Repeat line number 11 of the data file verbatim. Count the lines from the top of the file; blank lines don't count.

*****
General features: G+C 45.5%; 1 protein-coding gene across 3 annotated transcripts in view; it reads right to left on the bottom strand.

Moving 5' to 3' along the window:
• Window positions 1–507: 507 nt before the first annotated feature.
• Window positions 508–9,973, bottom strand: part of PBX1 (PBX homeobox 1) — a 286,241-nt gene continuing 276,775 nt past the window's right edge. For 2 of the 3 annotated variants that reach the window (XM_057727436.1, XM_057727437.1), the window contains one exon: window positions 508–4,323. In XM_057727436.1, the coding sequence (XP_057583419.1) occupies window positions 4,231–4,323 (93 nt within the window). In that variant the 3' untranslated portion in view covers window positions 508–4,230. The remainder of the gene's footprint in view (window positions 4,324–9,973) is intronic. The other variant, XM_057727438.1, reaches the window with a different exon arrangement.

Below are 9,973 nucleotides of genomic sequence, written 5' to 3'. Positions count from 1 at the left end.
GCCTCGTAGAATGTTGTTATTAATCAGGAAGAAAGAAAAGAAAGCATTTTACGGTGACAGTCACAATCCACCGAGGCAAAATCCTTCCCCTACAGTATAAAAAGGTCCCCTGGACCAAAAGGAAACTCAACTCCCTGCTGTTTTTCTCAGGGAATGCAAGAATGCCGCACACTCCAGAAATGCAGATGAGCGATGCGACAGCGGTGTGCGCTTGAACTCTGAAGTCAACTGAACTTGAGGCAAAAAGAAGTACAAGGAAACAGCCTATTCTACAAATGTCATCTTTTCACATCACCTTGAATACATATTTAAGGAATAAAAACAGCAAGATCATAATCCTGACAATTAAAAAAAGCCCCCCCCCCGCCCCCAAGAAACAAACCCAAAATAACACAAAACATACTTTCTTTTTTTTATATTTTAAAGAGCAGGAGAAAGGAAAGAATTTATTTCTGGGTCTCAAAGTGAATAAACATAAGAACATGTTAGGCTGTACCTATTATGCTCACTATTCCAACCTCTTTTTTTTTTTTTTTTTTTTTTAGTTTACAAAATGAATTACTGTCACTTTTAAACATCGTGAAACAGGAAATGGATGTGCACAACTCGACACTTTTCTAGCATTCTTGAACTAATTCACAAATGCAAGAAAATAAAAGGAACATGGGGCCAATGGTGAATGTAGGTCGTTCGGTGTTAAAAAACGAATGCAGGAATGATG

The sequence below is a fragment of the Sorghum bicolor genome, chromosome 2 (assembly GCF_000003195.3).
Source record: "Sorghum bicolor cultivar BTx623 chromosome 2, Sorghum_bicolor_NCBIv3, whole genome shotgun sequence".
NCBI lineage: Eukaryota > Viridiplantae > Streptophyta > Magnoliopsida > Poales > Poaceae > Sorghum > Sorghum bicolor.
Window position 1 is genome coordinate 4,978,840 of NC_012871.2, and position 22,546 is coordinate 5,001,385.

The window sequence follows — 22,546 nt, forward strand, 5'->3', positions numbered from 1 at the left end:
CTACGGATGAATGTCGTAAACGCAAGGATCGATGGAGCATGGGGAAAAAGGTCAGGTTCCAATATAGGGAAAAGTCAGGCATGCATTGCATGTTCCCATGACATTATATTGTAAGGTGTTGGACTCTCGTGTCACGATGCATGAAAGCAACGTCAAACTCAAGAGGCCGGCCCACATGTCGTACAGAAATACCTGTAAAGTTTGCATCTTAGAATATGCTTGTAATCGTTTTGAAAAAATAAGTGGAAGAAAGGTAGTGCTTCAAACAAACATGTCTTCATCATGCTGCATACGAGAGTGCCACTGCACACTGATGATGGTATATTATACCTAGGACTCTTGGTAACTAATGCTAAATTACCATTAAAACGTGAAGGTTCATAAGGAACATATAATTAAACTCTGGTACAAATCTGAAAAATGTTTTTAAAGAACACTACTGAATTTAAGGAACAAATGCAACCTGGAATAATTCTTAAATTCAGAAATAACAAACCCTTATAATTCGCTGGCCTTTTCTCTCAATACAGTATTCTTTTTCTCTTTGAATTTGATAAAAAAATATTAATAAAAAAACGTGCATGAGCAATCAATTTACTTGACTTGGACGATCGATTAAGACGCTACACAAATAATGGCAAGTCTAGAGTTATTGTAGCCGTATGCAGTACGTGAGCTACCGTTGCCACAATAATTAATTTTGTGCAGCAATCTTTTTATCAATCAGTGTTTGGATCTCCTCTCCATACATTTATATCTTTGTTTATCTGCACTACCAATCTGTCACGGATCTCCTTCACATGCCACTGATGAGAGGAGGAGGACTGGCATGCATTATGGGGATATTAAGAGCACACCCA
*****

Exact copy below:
The window sequence follows — 22,546 nt, forward strand, 5'->3', positions numbered from 1 at the left end: